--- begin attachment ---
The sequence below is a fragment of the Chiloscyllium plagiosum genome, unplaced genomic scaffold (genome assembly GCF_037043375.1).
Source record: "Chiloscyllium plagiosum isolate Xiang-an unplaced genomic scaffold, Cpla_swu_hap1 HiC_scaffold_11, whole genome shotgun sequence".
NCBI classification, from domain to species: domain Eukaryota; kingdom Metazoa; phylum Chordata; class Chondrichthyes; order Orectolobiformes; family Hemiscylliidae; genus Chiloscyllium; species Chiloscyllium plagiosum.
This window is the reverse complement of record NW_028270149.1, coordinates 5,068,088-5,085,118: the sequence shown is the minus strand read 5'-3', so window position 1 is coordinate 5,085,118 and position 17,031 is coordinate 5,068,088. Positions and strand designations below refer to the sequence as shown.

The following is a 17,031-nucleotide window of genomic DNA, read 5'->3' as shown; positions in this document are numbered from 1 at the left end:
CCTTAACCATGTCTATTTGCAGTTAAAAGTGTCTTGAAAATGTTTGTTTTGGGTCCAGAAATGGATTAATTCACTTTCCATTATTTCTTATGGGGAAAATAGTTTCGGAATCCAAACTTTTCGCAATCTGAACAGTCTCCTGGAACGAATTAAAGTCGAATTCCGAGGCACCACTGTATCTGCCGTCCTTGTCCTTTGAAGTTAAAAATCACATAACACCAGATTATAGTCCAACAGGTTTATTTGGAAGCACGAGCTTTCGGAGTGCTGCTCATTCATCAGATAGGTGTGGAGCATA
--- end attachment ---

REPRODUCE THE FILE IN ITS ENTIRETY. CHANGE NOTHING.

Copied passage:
The sequence below is a fragment of the Chiloscyllium plagiosum genome, unplaced genomic scaffold (genome assembly GCF_037043375.1).
Source record: "Chiloscyllium plagiosum isolate Xiang-an unplaced genomic scaffold, Cpla_swu_hap1 HiC_scaffold_11, whole genome shotgun sequence".
NCBI classification, from domain to species: domain Eukaryota; kingdom Metazoa; phylum Chordata; class Chondrichthyes; order Orectolobiformes; family Hemiscylliidae; genus Chiloscyllium; species Chiloscyllium plagiosum.
This window is the reverse complement of record NW_028270149.1, coordinates 5,068,088-5,085,118: the sequence shown is the minus strand read 5'-3', so window position 1 is coordinate 5,085,118 and position 17,031 is coordinate 5,068,088. Positions and strand designations below refer to the sequence as shown.

The following is a 17,031-nucleotide window of genomic DNA, read 5'->3' as shown; positions in this document are numbered from 1 at the left end:
CCTTAACCATGTCTATTTGCAGTTAAAAGTGTCTTGAAAATGTTTGTTTTGGGTCCAGAAATGGATTAATTCACTTTCCATTATTTCTTATGGGGAAAATAGTTTCGGAATCCAAACTTTTCGCAATCTGAACAGTCTCCTGGAACGAATTAAAGTCGAATTCCGAGGCACCACTGTATCTGCCGTCCTTGTCCTTTGAAGTTAAAAATCACATAACACCAGATTATAGTCCAACAGGTTTATTTGGAAGCACGAGCTTTCGGAGTGCTGCTCATTCATCAGATAGGTGTGGAGCATA